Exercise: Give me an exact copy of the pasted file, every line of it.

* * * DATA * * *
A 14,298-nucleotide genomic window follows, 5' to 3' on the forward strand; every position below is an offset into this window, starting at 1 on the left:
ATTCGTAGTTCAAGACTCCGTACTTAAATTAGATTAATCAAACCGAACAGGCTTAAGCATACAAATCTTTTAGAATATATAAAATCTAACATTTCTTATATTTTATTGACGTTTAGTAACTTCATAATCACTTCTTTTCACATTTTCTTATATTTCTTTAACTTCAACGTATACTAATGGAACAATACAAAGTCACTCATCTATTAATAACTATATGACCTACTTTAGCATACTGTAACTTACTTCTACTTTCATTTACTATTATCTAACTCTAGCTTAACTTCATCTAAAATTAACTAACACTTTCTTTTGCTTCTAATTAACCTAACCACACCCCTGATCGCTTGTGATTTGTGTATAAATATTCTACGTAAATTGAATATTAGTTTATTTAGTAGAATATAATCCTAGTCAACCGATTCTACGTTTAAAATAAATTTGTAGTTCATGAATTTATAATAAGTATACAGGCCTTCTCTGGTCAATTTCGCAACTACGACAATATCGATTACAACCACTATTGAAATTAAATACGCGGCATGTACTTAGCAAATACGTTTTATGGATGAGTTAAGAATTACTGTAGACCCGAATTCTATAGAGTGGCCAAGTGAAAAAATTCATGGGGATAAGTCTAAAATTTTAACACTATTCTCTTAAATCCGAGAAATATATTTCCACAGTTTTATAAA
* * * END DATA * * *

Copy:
A 14,298-nucleotide genomic window follows, 5' to 3' on the forward strand; every position below is an offset into this window, starting at 1 on the left:
ATTCGTAGTTCAAGACTCCGTACTTAAATTAGATTAATCAAACCGAACAGGCTTAAGCATACAAATCTTTTAGAATATATAAAATCTAACATTTCTTATATTTTATTGACGTTTAGTAACTTCATAATCACTTCTTTTCACATTTTCTTATATTTCTTTAACTTCAACGTATACTAATGGAACAATACAAAGTCACTCATCTATTAATAACTATATGACCTACTTTAGCATACTGTAACTTACTTCTACTTTCATTTACTATTATCTAACTCTAGCTTAACTTCATCTAAAATTAACTAACACTTTCTTTTGCTTCTAATTAACCTAACCACACCCCTGATCGCTTGTGATTTGTGTATAAATATTCTACGTAAATTGAATATTAGTTTATTTAGTAGAATATAATCCTAGTCAACCGATTCTACGTTTAAAATAAATTTGTAGTTCATGAATTTATAATAAGTATACAGGCCTTCTCTGGTCAATTTCGCAACTACGACAATATCGATTACAACCACTATTGAAATTAAATACGCGGCATGTACTTAGCAAATACGTTTTATGGATGAGTTAAGAATTACTGTAGACCCGAATTCTATAGAGTGGCCAAGTGAAAAAATTCATGGGGATAAGTCTAAAATTTTAACACTATTCTCTTAAATCCGAGAAATATATTTCCACAGTTTTATAAA